Anti-depressants have been used to treat depression since the 1950s and are wildly popular, used by as many as 10% of the U.S. population. In many cases, the antidepressant medications were first developed to relieve symptoms of other diseases, such as epilepsy, when it was discovered through clinical trials and studies that they also benefited individuals with certain defective mood disorders, especially depression. The essential duty of anti-depressants is to alter a patient’s brain chemistry in such a way that it relieves symptoms of depression. They are often prescribed for use over the long term and often take as long as 4-6 weeks to reach full therapeutic levels.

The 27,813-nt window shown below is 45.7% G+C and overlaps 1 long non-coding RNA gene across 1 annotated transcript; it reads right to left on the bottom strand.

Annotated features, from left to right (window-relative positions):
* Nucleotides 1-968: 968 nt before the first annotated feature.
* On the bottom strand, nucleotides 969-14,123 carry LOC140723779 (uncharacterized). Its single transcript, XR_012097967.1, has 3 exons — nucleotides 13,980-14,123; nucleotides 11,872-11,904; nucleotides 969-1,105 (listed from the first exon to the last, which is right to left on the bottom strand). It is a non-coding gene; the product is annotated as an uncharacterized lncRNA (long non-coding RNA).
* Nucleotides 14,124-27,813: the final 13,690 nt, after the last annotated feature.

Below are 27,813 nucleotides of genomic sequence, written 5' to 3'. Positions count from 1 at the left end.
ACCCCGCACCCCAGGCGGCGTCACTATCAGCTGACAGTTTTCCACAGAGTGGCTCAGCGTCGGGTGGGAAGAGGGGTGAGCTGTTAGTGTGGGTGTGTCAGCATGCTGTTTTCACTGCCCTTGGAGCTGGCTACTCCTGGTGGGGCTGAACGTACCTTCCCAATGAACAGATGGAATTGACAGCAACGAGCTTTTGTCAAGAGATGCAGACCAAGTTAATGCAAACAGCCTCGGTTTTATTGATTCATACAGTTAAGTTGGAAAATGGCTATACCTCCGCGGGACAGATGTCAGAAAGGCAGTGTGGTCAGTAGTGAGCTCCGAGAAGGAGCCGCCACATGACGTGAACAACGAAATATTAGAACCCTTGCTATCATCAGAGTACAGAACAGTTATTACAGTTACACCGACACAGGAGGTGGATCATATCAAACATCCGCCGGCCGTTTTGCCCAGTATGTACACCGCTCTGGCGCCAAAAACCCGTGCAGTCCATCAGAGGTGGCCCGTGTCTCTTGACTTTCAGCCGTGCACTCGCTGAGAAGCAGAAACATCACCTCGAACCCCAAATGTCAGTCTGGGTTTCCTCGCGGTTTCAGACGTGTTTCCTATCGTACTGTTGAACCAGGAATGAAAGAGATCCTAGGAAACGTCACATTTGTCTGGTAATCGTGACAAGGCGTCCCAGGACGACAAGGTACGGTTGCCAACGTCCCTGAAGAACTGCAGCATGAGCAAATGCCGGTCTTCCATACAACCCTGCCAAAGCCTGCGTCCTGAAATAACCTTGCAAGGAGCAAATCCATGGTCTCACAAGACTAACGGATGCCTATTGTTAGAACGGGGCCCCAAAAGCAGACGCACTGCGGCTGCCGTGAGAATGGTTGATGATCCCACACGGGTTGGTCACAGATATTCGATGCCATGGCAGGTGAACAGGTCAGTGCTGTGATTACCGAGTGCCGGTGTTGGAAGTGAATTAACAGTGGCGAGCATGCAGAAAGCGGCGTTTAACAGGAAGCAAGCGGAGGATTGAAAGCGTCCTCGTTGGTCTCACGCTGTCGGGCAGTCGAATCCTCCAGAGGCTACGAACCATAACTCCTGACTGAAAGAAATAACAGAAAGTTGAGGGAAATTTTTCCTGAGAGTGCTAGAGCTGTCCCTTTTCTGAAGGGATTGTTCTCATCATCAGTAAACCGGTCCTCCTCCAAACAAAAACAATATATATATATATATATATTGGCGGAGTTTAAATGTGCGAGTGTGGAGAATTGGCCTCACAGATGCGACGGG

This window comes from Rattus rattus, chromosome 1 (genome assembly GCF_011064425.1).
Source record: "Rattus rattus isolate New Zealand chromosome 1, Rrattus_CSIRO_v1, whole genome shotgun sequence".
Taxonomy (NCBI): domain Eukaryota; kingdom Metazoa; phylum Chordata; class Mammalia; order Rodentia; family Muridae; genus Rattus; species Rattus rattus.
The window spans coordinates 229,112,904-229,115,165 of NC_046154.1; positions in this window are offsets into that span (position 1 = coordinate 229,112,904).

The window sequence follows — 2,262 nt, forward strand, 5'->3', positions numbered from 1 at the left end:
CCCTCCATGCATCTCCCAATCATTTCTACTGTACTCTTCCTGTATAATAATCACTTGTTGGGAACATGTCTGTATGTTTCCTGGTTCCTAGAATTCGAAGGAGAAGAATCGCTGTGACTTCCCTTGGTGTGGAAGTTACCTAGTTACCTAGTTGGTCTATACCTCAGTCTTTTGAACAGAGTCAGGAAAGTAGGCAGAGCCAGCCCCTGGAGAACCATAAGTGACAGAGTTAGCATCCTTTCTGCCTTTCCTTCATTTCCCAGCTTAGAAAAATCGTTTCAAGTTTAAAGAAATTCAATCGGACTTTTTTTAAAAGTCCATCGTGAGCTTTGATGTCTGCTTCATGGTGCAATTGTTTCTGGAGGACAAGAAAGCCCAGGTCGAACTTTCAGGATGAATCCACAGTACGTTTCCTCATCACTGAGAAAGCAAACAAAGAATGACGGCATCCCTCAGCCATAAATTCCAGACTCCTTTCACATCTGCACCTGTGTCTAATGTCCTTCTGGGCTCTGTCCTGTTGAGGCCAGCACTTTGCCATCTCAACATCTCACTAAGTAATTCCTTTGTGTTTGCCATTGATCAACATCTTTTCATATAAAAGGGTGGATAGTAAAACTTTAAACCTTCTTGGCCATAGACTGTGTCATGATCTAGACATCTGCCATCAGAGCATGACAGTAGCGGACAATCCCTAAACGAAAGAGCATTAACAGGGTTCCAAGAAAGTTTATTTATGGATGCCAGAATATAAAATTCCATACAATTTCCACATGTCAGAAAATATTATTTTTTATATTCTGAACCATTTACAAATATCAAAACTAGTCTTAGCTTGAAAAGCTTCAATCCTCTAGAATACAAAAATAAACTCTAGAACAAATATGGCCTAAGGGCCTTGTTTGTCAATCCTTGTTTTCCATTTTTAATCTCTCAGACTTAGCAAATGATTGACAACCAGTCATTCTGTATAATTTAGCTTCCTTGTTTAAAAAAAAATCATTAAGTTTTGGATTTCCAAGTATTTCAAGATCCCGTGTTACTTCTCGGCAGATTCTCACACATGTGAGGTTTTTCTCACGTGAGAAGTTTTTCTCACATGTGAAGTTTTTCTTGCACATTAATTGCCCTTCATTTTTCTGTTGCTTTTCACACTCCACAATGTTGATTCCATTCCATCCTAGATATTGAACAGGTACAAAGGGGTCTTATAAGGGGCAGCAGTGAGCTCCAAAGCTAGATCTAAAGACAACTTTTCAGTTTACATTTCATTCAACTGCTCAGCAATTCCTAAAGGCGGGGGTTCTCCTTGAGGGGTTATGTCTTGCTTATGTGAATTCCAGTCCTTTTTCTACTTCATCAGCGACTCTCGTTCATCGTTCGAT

Physicians and researchers have observed an association between the use of anti-depressants and the occurrence of Low T. Although anti-depressants are associated with numerous potential side-effects, the link between anti-depressants and Low-T remains a mystery to researchers. Scientists caution that correlation does not equal causality; they believe it is possible that Low-T causes depression, which in turn motivates men to use antidepressants.
The bottom line? Scientists do not know if antidepressants cause Low-T however, they have overwhelming evidence of a strong association.